USD opened weak again today but so far at least, is sporting a Hammer which, if it stays in play, would be a bullish reversal candle.
The June 18 edition of Notes From the Rabbit Hole has a few less stock charts this week in order to ramp up the macro talk, which appeared periodically through the report; but especially in the Precious Metals and Bonds segments. Excerpted from NFTRH 452…
Bonds & Related Indicators (and more macro discussion)
The target for TLT continues to be around 129. Treasury bonds are in bull trends (remember back a few months ago to all the bond hatred in the media). How does an eventual decline in bonds square with what we just noted above regarding Q4 2008? [work done in the preceding Precious Metals segment] Treasury bonds were a wonderfully bullish asset during Armageddon ’08 and who’s to say that an upside blow off may not be coming sooner rather than later amid massively over bullish sentiment? I mean, there is certainly no stop sign at our 129 target. Sentiment, as we are all too aware, can take a long while to manifest in pricing.
NFTRH’s ‘Currencies’ segment (one among a report filled with critical insight across all major market segments and many of the stocks therein) went off its usual brief message and riffed into some macro discussion on inflation’s post-2011 path. Excerpted from the May 28th edition of Notes From the Rabbit Hole…
Uncle Buck’s index is weak and the SMA 50 is crossing below the SMA 200. Before long we will be reading about it in the media. Now let’s consider a theme we’ve promoted for years; when the media trumpet a “DEATH CROSS!” * it is time to brace for the opposite implication to the media’s bearish promotion. Our view has after all, included a decline to the mid-90s for the index. Meanwhile, USD/JPY is decent right at the SMA 50, USD/EUR and USD/CHF are at lateral support and USD is at least neutral vs. the Commodity currencies. (more…)
An email from a reader (of the eLetter, I think) calling me out on trying to make too many correlations in a dysfunctional market (I think that was his bottom line point, and he’s got a good point) got me thinking about the Silver/Gold ratio and some pretty interesting post-2011 dysfunction (so it seems) in the markets.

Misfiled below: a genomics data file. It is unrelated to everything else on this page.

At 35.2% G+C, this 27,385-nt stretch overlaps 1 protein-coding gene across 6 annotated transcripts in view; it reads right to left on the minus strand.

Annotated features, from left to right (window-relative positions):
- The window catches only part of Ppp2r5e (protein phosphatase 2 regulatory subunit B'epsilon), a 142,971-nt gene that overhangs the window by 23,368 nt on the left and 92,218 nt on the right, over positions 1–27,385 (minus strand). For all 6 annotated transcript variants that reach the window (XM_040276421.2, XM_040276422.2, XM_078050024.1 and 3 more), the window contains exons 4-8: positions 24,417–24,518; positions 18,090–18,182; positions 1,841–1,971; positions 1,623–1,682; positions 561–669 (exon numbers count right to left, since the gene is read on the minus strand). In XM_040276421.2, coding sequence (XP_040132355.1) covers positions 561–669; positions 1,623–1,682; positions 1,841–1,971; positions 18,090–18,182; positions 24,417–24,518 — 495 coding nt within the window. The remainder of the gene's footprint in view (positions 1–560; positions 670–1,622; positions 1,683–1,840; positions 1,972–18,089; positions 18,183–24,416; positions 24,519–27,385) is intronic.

Markets that made sense in certain ways prior to 2011 no longer make sense in the same ways. For instance, the S&P 500 used to be correlated to the Silver/Gold ratio, which itself was positively correlated to inflation and/or inflationary economic growth. Gold also liked for silver to be leading it, not the other way around.
I used to make fun of the FOMC rate hike “decision” language in the mainstream media because under the Obama administration and its economic policies overseen by the Fed’s monetary policy, there really was no decision, was there? It was ZIRP-eternity, interrupted by a lone and token rate hike in December 2015 (the Dec. 2016 hike does not count because the transition to a new administration and policy regime was already known; in effect, the Fed has already made its first hike under Trump).
According to the traders who make up the Fed Funds futures, there is no decision tomorrow, either. From CME Group, we have virtually no one predicting two successive rate hikes.
The title was not meant as a play on words in reference to Operation Twist, but now that I think about it, maybe it should be. The Post-Twist financial world is far different than it was before the genius that is Ben Bernanke’s ‘bigger than yours or mine’ brain concocted a maniacal plan that would “sanitize inflation” signals from the bond market and break the then highly elevated yield curve.*
So, why is today like early 2013 and why is there a twist to that view? Because two indicators have come together to point to economic stability (at least) in the US, with the twist being that other indicators are pointing to a potential unchaining of inflation this time, unlike the 2013 time frame, which was in the grips of global deflation (and Goldilocks in the US).